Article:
The cover of a book should never be underestimated, despite the famous adage. It’s the flagship for every book, the first thing that is seen on a bookshelf, whether that bookshelf is real or virtual. I think it’s even more important now in the world of ebooks since we are bombarded with book cover images every day.
The cover for my first novel, Rare Traits, was designed by a professional cover designer and I think he made a pretty good job of it. The concept reflected the basic concept of the novel: a thriller based on the life of a man, John Andrews, who is nearly six hundred years old. For the cover, a Renaissance painting was chosen to represent the man in the 15C and with a little adjustment in PS, the face in the painting was transformed into a 21C man. The two images are separated by a dramatic DNA double helix, something that is core to the novel. I must admit, was never totally happy with the 21C face, but it was a good start.
When the time came to sort out the cover for book II in the trilogy, Delusional Traits, I decided to stick to the original design concept but to do it myself. For Delusional Traits, I found a great 16C painting of a woman (the novel follows the life of John Andrews’ daughter Paola, born in 1518, through to the present day) and then I found a similar-looking face in a photograph of a 21C woman. The whole design worked very well which led me back to the Rare Traits cover: I needed a photo of a 21C man who would fit my idea and hopefully my readers’ idea of what John Andrews looks like. That search wasn’t nearly so easy and I must have looked at several thousand images on Shutterstock. I finally plumped for one that I admit I am still not 100% happy with, but it’s pretty good, and, I think, far better than the first one.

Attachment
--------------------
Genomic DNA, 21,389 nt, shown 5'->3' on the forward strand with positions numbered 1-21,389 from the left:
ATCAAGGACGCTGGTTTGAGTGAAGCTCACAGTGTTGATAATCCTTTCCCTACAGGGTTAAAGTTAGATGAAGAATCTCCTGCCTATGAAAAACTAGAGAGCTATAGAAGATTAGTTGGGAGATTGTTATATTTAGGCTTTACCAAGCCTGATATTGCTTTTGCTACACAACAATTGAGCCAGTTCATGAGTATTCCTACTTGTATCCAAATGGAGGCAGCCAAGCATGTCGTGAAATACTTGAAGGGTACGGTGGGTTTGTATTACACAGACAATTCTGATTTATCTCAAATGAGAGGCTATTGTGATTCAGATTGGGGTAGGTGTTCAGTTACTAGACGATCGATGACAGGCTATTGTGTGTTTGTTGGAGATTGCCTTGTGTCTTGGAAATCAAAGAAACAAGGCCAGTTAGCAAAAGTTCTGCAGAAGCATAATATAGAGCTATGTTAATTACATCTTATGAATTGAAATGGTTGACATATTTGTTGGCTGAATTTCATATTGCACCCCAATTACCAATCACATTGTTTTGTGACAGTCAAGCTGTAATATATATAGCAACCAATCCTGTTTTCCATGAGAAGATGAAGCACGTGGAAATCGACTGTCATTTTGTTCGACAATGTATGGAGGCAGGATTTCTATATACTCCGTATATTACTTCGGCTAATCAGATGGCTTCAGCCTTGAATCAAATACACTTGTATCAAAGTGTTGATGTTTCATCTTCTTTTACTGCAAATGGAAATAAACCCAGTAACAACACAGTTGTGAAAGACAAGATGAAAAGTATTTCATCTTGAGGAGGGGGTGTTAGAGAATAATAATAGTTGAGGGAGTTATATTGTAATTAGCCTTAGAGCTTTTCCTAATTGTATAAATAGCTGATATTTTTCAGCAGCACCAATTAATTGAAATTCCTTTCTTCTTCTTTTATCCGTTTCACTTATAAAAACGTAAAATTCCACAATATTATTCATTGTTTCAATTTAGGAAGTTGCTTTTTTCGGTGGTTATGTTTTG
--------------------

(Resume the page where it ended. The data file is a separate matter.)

The images for both covers are below. The main idea for both the Rare Traits and Delusional Traits cover is now that if John Andrews for the Rare Traits cover dressed in 15C clothing and was painted by an artist of the time in the style of the time, then he should look like the painting on the left of the cover. The same applies to the Delusional Traits cover, except we’re looking at comparing the modern photo of Paola with a 16C painting of her.
Feedback for the new Rare Traits cover has been generally positive and it will be interesting to see if it captures any more sales.
I might revisit it when I sort out the cover for book III, Murderous Traits, but that is a few months down the line. For now, here are the covers. What do you think? Have you read either or both of the books? I’d be very pleased to see your comments either below or in an email to me from the contact page, if you would prefer.